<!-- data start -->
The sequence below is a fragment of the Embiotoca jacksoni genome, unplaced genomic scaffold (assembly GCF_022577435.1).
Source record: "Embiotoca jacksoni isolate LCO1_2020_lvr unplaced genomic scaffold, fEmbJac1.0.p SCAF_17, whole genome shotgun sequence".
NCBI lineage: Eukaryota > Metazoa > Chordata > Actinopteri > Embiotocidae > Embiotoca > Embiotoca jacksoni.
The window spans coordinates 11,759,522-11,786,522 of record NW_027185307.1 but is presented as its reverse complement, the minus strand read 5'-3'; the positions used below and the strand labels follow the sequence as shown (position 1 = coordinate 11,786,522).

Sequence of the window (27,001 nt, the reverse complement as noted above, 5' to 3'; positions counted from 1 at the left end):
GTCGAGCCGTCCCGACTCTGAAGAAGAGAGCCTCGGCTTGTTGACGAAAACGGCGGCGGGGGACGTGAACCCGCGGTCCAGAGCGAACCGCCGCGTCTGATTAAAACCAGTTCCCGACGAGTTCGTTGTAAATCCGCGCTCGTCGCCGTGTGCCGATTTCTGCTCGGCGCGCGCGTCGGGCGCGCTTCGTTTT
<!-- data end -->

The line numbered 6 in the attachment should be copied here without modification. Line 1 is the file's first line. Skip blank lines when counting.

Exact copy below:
GTCGAGCCGTCCCGACTCTGAAGAAGAGAGCCTCGGCTTGTTGACGAAAACGGCGGCGGGGGACGTGAACCCGCGGTCCAGAGCGAACCGCCGCGTCTGATTAAAACCAGTTCCCGACGAGTTCGTTGTAAATCCGCGCTCGTCGCCGTGTGCCGATTTCTGCTCGGCGCGCGCGTCGGGCGCGCTTCGTTTT